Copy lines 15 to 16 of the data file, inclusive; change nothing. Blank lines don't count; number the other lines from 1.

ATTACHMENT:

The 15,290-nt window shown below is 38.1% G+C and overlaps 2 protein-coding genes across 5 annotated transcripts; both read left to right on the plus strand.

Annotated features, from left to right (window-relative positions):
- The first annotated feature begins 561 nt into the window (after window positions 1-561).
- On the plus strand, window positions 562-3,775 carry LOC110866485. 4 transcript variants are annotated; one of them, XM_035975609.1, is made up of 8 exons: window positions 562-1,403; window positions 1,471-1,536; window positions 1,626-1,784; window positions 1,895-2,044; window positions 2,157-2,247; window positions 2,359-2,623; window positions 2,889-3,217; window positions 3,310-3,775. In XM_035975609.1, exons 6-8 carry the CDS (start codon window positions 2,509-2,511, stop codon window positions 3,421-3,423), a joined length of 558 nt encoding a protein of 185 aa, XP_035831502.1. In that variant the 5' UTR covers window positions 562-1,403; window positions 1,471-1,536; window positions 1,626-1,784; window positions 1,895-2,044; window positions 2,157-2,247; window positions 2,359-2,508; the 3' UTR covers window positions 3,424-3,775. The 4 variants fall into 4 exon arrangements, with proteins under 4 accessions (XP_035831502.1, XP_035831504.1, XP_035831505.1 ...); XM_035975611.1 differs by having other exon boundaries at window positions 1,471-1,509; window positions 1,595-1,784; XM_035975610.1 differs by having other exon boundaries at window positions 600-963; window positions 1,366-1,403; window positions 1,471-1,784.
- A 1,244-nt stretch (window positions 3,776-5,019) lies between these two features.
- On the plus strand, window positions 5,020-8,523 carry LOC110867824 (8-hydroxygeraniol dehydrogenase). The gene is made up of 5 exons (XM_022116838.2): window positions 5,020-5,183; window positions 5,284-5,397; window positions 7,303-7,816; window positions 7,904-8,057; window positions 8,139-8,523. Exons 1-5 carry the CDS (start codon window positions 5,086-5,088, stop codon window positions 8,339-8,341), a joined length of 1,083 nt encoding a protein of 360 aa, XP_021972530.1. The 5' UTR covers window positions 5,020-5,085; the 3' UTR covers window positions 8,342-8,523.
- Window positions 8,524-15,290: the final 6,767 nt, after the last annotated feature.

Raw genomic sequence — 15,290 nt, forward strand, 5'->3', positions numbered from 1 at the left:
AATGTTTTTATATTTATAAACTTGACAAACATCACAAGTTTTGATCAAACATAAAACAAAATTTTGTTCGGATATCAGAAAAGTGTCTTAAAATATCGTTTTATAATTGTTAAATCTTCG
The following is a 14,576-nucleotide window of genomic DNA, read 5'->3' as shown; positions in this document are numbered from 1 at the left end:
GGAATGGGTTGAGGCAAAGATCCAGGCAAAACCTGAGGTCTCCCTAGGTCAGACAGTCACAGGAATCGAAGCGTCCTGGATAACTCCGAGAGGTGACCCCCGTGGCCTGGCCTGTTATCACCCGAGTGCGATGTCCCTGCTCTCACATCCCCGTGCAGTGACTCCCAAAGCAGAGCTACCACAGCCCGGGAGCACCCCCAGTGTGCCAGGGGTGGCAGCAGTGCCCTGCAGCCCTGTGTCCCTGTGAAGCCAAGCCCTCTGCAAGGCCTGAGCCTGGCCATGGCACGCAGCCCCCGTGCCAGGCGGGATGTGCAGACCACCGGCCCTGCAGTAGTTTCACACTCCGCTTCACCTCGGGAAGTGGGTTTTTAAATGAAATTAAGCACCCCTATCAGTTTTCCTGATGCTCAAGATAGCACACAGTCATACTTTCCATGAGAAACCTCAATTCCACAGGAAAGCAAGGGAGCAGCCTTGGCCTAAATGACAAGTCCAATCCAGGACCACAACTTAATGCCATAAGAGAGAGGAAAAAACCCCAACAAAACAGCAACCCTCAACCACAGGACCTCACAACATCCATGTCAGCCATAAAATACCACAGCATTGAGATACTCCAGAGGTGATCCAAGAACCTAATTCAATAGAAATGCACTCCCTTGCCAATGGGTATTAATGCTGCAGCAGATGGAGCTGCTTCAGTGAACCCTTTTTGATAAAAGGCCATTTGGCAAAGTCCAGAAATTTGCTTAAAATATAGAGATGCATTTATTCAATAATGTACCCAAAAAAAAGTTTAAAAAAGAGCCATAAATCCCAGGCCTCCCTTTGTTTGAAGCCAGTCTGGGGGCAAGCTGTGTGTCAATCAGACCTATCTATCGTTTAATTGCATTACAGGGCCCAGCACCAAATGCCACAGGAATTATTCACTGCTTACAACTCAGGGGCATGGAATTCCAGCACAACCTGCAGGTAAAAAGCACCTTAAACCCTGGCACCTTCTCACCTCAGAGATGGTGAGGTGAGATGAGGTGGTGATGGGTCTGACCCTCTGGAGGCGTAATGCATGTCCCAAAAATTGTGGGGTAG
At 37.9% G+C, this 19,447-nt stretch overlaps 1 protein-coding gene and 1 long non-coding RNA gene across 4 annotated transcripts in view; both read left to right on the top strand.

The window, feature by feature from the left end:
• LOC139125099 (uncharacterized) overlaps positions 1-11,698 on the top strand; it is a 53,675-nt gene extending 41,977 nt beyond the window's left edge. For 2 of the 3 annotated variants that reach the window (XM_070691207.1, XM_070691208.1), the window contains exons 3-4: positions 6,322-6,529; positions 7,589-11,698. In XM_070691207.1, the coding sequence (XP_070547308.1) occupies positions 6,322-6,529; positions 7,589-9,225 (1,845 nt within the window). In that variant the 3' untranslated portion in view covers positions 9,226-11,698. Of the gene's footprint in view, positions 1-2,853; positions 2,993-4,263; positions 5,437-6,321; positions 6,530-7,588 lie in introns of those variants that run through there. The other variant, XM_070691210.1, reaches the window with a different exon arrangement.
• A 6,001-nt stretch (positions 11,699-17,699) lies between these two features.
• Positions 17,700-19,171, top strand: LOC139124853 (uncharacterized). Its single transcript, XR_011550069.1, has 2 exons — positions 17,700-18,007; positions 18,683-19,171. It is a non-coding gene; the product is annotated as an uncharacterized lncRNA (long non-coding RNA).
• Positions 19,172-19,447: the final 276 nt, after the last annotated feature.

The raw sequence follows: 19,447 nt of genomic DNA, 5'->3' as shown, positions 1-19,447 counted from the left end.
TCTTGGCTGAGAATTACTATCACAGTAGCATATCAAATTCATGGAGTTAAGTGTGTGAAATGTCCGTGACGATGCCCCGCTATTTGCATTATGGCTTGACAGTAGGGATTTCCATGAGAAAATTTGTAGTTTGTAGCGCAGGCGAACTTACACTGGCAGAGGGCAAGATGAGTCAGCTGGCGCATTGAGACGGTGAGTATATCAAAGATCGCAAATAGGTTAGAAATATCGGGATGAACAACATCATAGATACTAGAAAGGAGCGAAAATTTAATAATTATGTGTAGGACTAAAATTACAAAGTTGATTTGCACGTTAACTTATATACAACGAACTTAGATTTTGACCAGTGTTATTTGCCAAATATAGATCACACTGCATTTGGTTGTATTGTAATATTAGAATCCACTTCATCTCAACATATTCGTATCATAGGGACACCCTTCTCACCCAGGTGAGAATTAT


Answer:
• A 6,001-nt stretch (positions 11,699-17,699) lies between these two features.
• Positions 17,700-19,171, top strand: LOC139124853 (uncharacterized). Its single transcript, XR_011550069.1, has 2 exons — positions 17,700-18,007; positions 18,683-19,171. It is a non-coding gene; the product is annotated as an uncharacterized lncRNA (long non-coding RNA).